One month ago, the city of Ferguson, Mo., was violently shaken by the shooting death of an unarmed black man whose name is Michael Brown, Jr.
This is not the first time we’ve stood in this place. Michael Brown has been added to the roll call of unarmed black people killed by those hired to protect and to serve. His name joins the names of:
John Crawford , an unarmed Ohio man gunned down inside of a Walmart while examining a toy gun sold in the store.
Eric Garner , an unarmed New York man killed, after stating several times that he was having difficulty breathing, by an officer using an illegal choke hold.
Sean Bell , an unarmed New York man shot multiple times outside of the venue for his bachelor party the night before his wedding.
Oscar Grant , an unarmed Oakland man who was handcuffed, face down, before he was fatally shot.
And so many more black lives, both male and female, ended by the reflexes of a legal system designed to police some and protect others.
So why did the killing of Michael Brown, Jr. ignite such a firestorm of rage in a region and a nation where slain black bodies are commonplace?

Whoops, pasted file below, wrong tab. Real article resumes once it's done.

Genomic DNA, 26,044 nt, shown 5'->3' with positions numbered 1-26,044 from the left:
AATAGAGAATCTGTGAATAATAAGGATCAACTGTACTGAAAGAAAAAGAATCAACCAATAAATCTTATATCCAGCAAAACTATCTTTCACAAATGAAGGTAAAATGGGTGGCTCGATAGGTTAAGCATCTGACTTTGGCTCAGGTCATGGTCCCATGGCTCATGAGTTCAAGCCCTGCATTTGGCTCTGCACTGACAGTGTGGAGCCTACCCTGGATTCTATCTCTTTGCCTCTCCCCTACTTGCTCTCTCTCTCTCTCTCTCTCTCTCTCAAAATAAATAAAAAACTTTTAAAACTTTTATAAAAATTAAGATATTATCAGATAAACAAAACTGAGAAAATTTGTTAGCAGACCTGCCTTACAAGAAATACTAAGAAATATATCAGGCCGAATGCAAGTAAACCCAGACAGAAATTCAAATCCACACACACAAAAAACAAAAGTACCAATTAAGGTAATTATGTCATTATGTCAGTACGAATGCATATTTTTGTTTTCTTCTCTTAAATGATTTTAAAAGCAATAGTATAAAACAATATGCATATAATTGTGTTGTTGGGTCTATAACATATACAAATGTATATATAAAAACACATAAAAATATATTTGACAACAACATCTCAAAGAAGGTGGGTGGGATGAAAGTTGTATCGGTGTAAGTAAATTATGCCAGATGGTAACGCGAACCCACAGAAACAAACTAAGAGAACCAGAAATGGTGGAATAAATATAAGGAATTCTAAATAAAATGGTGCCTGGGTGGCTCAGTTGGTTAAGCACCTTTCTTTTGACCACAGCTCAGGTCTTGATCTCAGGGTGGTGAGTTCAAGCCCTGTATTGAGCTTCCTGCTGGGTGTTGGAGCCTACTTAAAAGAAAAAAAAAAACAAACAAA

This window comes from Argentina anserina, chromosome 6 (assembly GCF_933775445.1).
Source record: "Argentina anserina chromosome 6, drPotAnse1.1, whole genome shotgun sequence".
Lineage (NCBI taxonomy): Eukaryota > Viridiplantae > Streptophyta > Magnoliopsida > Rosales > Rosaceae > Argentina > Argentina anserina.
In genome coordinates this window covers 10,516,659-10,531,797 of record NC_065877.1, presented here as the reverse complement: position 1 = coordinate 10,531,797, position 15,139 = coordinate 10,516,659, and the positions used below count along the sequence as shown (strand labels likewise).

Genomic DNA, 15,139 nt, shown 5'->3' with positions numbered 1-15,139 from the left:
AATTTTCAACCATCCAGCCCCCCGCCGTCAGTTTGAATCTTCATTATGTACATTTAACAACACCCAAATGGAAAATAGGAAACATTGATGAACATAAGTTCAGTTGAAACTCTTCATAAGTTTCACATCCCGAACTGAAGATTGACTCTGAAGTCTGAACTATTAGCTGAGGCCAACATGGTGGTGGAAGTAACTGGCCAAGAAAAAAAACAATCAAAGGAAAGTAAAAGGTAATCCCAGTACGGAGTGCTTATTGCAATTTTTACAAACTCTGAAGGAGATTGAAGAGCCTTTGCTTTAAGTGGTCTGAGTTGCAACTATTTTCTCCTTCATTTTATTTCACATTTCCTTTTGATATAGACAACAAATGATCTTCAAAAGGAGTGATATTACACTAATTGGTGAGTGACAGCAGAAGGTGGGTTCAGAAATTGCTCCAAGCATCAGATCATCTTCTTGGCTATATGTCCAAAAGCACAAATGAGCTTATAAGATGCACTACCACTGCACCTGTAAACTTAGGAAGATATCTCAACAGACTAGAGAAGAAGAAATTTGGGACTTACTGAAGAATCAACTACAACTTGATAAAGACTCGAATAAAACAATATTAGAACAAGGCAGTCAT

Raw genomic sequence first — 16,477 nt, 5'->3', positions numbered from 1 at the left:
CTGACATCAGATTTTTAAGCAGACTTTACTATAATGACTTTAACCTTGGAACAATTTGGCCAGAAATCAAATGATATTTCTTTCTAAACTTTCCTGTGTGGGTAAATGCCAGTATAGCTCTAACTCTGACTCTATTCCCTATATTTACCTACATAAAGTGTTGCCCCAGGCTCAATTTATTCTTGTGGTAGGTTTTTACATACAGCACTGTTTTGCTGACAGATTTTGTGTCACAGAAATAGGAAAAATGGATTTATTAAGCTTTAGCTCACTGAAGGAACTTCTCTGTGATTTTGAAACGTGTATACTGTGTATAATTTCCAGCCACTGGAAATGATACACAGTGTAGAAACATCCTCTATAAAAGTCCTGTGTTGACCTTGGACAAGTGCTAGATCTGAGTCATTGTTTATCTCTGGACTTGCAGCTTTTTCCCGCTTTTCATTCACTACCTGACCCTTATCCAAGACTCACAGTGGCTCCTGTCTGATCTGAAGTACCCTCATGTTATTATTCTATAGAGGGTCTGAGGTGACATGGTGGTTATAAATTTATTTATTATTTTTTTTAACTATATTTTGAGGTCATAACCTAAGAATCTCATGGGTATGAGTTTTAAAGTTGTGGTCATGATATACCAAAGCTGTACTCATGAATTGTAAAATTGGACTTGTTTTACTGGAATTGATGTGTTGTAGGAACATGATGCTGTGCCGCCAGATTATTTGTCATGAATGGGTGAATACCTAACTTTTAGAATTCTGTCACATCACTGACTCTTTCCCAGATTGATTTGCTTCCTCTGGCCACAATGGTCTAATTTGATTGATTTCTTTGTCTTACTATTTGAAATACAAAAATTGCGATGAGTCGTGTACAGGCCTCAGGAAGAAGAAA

This is not one of those neighborhoods that cause political analysts to pontificate over “how something so tragic could happen here.”
These are not deaths that leave communities and congregations struggling to find deeper meaning and psychological factors that might have contributed to the tragic loss of life.
As a matter of fact, since the death of Michael Brown, there have been two killings of black men with documented mental challenges, Ezell Ford of Los Angeles and Kajieme Powell, killed only a few miles from the site of Michael Brown’s death. Yet there have been no roundtable discussions of the role of mental illness in our society sparked by these deaths.
What made Michael Brown’s death different?